7. Don’t Buy Junk.  Just don’t.  If potato chips aren’t available, they’ll eat an apple instead.  You will too.  ;)

The recurring theme here is investment.  The more work they put into their food, the more they will want to get out of it.  And you can’t argue with delicious results.  We don’t draw battle lines with food, but we do negotiate.  This summer, the only vegetable H really didn’t like was zucchini.  That was tough at first.  I still made lots of zucchini.  But at every meal, I told him, he didn’t have to eat all of it, but he had to try it.  By the end of the summer, he had no problem with it.  It still wasn’t his favorite.  I put one into a late ratatouille, and when he asked for seconds, he said, “but no zucchini, please.”  I’m ok with him picking it out, especially on seconds.   Especially because he ate some with his first serving.

It’s not automatic.  We still have to remind them to try things.  Sometimes although I offer two veggies, they ask for crackers.  But generally, it works.  You too can amaze your friends!  ;)

Moms, what are your tips for getting the greens into your kids?

Categories: CSA, Food, Garden, Top 5 | Tags: , , , , , | 7 Comments

Lazy Tasty Salsa

Yum yum!  We’ve been getting wonderful tomatoes and jalapenos from the CSA lately.  Here’s an easy, tasty salsa using all local ingredients (unless you need a little lime juice thrown in).

1 large white onion (or two smaller ones)
2-3 jalapenos
6-8 cloves garlic
4 ripe red tomatoes

Remove the peels from the onions and garlic, and the tops from the jalapenos.  Cut onion into fourths and place into a food processor with the garlic and jalapenos.  Pulse a few times to get the onion pieces roughly chopped.  Quarter your tomatoes and add to the food processor.  Pulse until tomatoes are chopped and thoroughly combined.  Be careful not to over-process.  Stir in salt to taste (you can add the juice of one lime too at his point if you like).  Generally, this is good with cilantro in it as well, if you like that sort of thing.  Just add it, leaves not stems, with the tomatoes.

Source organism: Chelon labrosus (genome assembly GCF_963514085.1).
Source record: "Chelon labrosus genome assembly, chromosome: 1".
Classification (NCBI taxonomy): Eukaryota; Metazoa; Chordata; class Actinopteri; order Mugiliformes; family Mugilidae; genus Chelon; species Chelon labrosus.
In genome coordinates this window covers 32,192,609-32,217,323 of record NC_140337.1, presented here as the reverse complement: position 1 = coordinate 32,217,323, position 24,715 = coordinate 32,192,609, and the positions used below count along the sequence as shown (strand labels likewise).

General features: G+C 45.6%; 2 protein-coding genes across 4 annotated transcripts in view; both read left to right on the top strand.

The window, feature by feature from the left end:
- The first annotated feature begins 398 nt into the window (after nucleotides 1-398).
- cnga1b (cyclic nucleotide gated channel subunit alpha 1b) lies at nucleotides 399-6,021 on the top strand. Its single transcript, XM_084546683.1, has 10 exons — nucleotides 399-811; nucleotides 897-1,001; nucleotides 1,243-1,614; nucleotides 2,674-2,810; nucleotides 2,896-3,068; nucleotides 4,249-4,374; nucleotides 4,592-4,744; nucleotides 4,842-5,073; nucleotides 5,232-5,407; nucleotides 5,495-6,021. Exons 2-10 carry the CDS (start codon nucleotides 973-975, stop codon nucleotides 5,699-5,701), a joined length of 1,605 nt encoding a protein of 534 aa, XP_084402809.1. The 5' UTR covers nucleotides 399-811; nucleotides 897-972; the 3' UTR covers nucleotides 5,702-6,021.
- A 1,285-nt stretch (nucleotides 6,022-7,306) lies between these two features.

I made two batches like this and froze in 2-cup packages.  That way we can enjoy the taste of a summer fiesta in February, when mealy tomatoes rule the grocery store shelves.  Do you have a simple salsa recipe you love?

Categories: CSA, Food, Recipes | Tags: , , | 3 Comments

Pan Roasted Cauliflower with Cannellini Beans and Kale

Last week we made a tasty side dish with our garden and CSA goodies.  Rick thought it was good enough for me to share.

Pan Roasted Cauliflower with Cannellini Beans and Kale

2 TBS butter
1 TBS olive oil
1 head cauliflower, trimmed and cut into bite size florets
coarse salt and red pepper flakes
1/4 water
1 bunch of kale leaves from the garden, tough stems trimmed, washed, dried, and cut or torn into pieces
2 large cloves of garlic, minced
1 can cannellini beans, drained and rinsed
parmesan cheese

In a 12 inch skillet, heat butter and olive oil over medium-high heat.  Add cauliflower to pan and season with red pepper flakes and salt to taste.  Let the cauliflower brown well before turning and continuing to “toast” on all sides.  When the cauliflower is getting nicely browned, add water to the pan and scrape up any browned bits.  Add kale, cover the pan with a lid and let cauliflower steam until most of the water is absorbed or evaporated, about 5 minutes.  Remove cover and stir in garlic and beans.  Stir until beans are heated through and the rest garlic is fragrant.  Serve topped with grated parmesan cheese.

I wish I had gotten a picture, but it was so good that we ate it before I could grab the camera.  Let me know if you give it a try and you like it.

Categories: CSA, Food, Recipes | Tags: , | Leave a comment

The Impact of Eating Organic

A sustainable dinner - organic beans and squash, bakery made bread with organic butter, organic meat raised on pasture and wild brush - all local within 100 miles.

This past Tuesday, I came across a video interview of Michael Pollan with MSNBC, talking about eating organically as an investment (you can watch the video here).  He included some great tips for getting affordable sustainable meat, keeping hormones out of your diet and reasons to eat organically/sustainably.  Additionally he talked about the difference between animal products from grass-fed or pastured animals, and ones that are fed on a feed lot, even an organic feed lot.

Then, this morning, I noticed on the side of my Organic Valley half and half a note stating that by “using a quart of organic half and half [in lieu of conventional], every week for a year, you help to keep 6.2 lbs. of synthetic nitrogen fertilizer and 1.3 oz. of toxic pesticides from being used.”  They said they offered a calculator on their website so you could see the impact you are having by consuming their organic dairy products.

I don’t eat strictly from this brand, but I wanted to see what impact my dairy dollars are having on the environment each year.  In a typical week our family consumes two gallons of milk, one quart of half and half, one and a half pounds of butter and one pound of cheese.  They calculate that buying these items organically instead of conventionally saves the environment from 65.9 lbs. of synthetic nitrogen fertilizer and 14.3 ounces toxic pesticides and herbicides per year. That’s just our family’s dairy purchases, let alone meat and produce!